workforce unionized. I always wondered why Labor Day signified nothing.

Well, it's because Labor Day is bullshit. May 1 is "international labor
day" every where in the world -- except Canada, the US and South
Africa.

_That's_ why I grew up never hearing about Haymarket. _That's_ why I
grew up thinking May Day was some parade where dour-faced, overstuffed,
medal-festooned, sea walrus Russian Commucrats, perched atop concrete
embattlements, wave emphysemically at shiny artillery.

Which is exactly what the ruling class wants: "May Day is a dirty
Russian Evil Empire holiday." And, as nine out of ten doctors attest,
_real men_ don't go in for Commie holidays.

But May Day is a homegrown holiday, born right here on the Great Lakes.

The propaganda hype wafting out of today's neo-conservatives is that
"raw capitalism" holds the answers to all our social ills. Well, raw
capitalism was tried: it was called the 1800s. Ever read about the hell
holes euphemistically called 19th century cities?  While the neo-cons
pine for some mythical light-n-airy romp of capitalism, historians have
amply detailed the reality of raw capitalism on the working class.
Historian Lewis Mumford writes:

     "In both the old and the new quarters a pitch of foulness and
     filth was reached that the lowest serf's cottage scarcely achieved
     in medieval Europe. It is almost impossible to enumerate
     objectively the bare details of this housing without being
     suspected of perverse exageration."

Work was even worse.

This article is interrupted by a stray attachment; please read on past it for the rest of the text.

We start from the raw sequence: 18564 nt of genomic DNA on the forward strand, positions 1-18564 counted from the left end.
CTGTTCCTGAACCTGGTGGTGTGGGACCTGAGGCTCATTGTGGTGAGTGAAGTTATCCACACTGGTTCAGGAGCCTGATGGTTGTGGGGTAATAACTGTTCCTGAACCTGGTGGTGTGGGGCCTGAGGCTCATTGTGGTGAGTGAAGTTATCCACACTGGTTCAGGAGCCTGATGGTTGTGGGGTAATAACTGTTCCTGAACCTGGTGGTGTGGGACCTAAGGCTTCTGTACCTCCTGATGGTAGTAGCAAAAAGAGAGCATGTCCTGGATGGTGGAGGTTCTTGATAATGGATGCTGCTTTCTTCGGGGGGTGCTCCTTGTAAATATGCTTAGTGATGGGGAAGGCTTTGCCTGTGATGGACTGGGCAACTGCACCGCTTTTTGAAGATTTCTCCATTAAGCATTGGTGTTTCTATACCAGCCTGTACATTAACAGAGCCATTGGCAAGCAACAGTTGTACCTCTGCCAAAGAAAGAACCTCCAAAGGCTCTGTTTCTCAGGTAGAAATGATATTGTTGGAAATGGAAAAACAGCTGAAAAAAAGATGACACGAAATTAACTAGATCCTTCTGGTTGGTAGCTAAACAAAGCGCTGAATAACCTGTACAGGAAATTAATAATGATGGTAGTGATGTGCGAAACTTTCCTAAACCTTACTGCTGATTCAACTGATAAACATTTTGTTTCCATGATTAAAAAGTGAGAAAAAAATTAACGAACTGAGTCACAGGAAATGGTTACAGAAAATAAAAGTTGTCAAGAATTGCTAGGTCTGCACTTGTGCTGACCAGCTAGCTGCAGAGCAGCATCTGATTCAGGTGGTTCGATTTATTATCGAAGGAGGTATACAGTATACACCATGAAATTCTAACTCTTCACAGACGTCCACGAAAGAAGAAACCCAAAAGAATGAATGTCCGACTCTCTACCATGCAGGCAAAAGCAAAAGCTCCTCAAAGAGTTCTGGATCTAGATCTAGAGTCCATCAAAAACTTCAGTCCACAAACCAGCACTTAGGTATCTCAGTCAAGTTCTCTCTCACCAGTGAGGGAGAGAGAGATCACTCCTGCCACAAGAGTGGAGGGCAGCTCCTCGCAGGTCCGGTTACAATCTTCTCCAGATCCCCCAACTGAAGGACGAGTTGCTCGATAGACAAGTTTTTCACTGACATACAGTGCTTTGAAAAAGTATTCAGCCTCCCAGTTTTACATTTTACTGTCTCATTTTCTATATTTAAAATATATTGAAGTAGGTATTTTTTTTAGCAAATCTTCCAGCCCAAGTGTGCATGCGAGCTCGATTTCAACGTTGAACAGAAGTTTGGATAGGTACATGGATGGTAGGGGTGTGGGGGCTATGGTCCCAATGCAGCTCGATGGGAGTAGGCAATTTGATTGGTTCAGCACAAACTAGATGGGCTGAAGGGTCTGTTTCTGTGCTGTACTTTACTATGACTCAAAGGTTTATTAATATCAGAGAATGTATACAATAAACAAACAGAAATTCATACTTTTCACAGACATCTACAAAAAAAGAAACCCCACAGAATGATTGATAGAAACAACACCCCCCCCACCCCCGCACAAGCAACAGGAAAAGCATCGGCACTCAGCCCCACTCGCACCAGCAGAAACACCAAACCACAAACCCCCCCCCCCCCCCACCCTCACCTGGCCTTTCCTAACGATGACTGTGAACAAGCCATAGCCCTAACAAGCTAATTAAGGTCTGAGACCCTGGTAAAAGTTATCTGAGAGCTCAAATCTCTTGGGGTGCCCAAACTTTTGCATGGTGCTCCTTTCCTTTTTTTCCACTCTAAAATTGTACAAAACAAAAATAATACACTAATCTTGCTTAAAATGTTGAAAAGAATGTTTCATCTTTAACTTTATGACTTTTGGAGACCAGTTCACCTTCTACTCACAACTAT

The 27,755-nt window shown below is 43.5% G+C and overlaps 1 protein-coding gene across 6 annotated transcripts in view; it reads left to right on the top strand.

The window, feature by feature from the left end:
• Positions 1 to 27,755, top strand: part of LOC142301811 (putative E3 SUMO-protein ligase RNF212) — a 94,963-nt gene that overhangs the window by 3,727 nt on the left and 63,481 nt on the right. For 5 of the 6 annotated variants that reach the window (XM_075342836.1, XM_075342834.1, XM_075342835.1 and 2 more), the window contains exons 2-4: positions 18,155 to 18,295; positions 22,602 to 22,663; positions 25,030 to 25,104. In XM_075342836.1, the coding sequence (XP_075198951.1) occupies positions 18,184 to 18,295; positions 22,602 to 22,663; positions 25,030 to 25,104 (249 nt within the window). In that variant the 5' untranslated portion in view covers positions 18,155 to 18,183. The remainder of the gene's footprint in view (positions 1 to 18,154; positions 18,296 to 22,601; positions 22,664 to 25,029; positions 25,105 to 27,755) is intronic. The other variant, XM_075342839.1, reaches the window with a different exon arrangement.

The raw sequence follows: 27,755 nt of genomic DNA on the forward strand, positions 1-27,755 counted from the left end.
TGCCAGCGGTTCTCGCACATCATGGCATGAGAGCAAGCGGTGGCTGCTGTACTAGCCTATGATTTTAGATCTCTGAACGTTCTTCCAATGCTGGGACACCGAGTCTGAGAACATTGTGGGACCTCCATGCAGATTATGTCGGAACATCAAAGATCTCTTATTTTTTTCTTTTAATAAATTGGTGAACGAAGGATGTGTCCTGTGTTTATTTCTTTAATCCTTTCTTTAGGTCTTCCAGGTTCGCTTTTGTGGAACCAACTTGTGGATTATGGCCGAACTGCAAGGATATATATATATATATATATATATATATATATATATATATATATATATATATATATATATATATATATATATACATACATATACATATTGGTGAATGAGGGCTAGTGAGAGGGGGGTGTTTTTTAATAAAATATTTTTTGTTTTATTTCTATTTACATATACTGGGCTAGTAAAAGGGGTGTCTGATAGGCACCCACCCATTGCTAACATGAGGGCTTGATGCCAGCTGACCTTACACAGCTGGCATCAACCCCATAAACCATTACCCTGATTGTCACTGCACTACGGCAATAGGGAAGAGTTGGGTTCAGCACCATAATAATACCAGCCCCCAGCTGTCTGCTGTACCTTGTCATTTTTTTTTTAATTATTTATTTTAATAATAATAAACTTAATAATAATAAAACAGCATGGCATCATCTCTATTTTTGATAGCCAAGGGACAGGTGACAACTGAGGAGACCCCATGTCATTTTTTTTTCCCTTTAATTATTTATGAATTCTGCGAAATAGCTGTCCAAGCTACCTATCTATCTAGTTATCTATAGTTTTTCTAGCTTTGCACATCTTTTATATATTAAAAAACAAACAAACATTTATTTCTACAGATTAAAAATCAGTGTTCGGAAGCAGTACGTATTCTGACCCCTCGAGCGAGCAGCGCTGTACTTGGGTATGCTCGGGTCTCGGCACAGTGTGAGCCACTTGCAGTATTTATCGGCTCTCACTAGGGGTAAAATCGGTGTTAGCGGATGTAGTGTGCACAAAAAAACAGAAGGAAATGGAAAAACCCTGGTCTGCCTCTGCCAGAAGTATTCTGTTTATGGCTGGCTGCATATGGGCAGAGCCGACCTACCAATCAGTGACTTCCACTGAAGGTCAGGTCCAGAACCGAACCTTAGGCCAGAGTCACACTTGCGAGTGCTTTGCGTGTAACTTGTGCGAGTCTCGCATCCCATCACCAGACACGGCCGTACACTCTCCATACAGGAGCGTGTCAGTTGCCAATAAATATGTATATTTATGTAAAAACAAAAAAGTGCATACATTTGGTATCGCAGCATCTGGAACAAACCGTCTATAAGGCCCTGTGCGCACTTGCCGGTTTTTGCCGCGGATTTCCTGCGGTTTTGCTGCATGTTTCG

Labor organized not because it was a fun idea but because their lives
depended on it. And North American unions set May 1 1886 as a deadline
for employers to institute eight-hour days for all employees or face
strikes that would paralyze the economy -- which scared (and scares)
the shit outta the ruling class.

So, on May 3, cops shot to death four strikers.

And, on May 4, they used the Haymarket Massacre as an excuse to suspend
civil liberties and arrest labor leaders.

Around the world, May 1 became a class symbol of the repressive
violence the ruling class will use to suppress even a democratic
majority when their interests are threatened.

But North American bosses wanted to remove the politically-charged
holiday from worker culture. So they erased May Day and "gave us" the
meaningless Labor Day.

Labor Day _is_ a celebration of labor -- the boss's celebration of
having such a boundless reservoir of compliant human tools.

                            NET RESULT

It's enjoyable to occassionally do more than merely report _on_ the
net, but contribute _to_ the net.

So here's the deal: you can read the complete autobiographies of the
Haymarket Eight in _eye_'s web site. That's right, we transcribed them
-- no small amount of work, easily 100 hours. But worth it.

It takes traditional publishing one step further. No way _eye_ hardcopy
can print 'em all. And not everyone is walking distance from the Metro
Reference Library. So we put 'em on your virtual bookshelf. You -- and
anyone else around our beautiful blue planet -- can read the stories of
the Haymarket Martyrs.

In their own words...

Lest we forget... http://www.interlog.com/eye/Misc/Labor/Haymarket

-30-